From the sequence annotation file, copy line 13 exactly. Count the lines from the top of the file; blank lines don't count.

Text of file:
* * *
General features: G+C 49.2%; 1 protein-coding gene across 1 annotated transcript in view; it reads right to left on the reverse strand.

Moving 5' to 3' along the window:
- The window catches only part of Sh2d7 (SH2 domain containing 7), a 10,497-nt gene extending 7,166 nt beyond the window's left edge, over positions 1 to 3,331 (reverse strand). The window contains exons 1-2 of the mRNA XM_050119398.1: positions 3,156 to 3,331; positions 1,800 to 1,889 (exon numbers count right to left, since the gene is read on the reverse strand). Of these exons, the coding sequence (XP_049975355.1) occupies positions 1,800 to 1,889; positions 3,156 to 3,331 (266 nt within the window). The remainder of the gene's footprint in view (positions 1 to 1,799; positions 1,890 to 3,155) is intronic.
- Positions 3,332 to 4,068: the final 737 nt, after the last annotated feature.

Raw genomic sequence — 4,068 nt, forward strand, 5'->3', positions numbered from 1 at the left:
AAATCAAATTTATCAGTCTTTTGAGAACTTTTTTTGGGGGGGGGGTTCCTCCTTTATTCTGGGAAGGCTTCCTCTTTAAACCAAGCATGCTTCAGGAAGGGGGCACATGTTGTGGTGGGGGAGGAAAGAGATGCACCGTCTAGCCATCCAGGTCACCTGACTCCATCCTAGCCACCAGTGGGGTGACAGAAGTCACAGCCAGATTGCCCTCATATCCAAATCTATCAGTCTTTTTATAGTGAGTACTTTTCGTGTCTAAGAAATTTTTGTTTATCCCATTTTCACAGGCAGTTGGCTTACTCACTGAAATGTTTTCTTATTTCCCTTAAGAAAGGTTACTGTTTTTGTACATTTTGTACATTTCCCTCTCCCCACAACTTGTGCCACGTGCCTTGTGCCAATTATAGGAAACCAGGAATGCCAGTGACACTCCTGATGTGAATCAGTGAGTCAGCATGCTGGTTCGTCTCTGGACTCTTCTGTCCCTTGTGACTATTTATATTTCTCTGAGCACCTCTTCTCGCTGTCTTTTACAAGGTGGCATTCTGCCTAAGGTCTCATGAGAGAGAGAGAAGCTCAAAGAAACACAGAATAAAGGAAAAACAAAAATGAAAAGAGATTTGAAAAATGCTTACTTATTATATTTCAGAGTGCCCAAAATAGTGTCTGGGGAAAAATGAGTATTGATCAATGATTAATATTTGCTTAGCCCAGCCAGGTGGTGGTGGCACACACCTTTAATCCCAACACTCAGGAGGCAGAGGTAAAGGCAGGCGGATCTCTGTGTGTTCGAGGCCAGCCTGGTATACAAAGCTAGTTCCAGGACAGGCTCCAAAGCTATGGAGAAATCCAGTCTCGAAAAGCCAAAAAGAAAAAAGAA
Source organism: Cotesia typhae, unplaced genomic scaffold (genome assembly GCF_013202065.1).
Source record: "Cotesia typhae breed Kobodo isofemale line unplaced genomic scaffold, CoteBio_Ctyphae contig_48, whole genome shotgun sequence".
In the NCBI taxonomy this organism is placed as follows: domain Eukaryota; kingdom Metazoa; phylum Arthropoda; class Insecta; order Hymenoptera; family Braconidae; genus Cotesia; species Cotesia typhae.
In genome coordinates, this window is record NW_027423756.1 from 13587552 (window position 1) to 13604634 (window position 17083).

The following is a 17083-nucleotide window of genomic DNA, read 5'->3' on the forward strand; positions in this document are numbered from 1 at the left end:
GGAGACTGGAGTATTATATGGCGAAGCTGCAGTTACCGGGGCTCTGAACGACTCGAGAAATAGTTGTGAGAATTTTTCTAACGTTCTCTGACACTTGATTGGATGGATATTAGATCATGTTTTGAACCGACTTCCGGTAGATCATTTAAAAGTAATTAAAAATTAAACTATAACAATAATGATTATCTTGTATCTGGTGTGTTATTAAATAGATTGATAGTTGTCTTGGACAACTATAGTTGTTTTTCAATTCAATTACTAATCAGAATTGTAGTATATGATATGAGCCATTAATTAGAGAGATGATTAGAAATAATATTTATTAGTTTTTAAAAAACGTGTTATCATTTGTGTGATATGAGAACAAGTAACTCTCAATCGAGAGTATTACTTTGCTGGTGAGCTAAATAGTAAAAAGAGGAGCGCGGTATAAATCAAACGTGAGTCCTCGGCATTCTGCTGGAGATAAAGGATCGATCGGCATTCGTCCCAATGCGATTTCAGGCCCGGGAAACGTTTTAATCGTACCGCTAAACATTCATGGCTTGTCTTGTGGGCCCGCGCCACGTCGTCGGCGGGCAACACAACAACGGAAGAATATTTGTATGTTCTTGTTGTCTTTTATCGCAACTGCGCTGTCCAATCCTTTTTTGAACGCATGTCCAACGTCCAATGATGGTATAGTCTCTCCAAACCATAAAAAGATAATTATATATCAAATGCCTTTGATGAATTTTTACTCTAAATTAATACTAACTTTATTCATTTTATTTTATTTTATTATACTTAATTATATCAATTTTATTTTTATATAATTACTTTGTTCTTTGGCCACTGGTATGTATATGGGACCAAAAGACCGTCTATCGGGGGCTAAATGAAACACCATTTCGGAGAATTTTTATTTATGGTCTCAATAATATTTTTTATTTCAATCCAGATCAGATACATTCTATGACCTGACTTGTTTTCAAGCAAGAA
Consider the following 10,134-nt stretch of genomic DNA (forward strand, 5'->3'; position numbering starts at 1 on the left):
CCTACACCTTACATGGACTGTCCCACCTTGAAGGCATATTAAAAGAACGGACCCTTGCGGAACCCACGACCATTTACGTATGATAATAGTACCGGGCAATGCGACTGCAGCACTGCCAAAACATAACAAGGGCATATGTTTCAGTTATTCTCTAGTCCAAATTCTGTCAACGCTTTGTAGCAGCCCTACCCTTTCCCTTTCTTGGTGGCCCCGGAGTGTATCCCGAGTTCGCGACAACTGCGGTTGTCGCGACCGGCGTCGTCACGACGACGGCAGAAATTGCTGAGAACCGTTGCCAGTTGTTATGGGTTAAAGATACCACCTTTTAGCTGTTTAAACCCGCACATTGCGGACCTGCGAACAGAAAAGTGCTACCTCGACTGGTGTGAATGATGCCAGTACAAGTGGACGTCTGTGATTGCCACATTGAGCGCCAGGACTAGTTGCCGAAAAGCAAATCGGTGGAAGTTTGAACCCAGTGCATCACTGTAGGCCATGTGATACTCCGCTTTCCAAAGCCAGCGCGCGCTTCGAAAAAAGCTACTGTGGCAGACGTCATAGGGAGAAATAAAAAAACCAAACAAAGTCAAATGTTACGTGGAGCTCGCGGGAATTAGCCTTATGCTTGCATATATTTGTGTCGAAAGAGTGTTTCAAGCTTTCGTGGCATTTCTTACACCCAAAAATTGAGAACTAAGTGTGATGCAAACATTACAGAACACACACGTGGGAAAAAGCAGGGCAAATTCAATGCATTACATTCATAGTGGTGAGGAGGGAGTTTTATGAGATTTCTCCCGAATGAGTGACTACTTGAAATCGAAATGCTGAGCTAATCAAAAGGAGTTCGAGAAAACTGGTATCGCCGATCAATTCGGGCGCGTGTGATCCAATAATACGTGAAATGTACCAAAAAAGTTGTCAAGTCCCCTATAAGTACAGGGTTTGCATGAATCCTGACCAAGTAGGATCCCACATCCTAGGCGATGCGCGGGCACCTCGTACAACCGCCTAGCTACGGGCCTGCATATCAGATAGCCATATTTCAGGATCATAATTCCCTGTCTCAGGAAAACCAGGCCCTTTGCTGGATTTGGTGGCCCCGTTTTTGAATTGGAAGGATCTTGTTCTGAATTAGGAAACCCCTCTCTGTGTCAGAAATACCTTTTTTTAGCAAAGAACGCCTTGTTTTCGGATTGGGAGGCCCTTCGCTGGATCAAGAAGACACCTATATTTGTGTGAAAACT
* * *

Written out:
Consider the following 10,134-nt stretch of genomic DNA (forward strand, 5'->3'; position numbering starts at 1 on the left):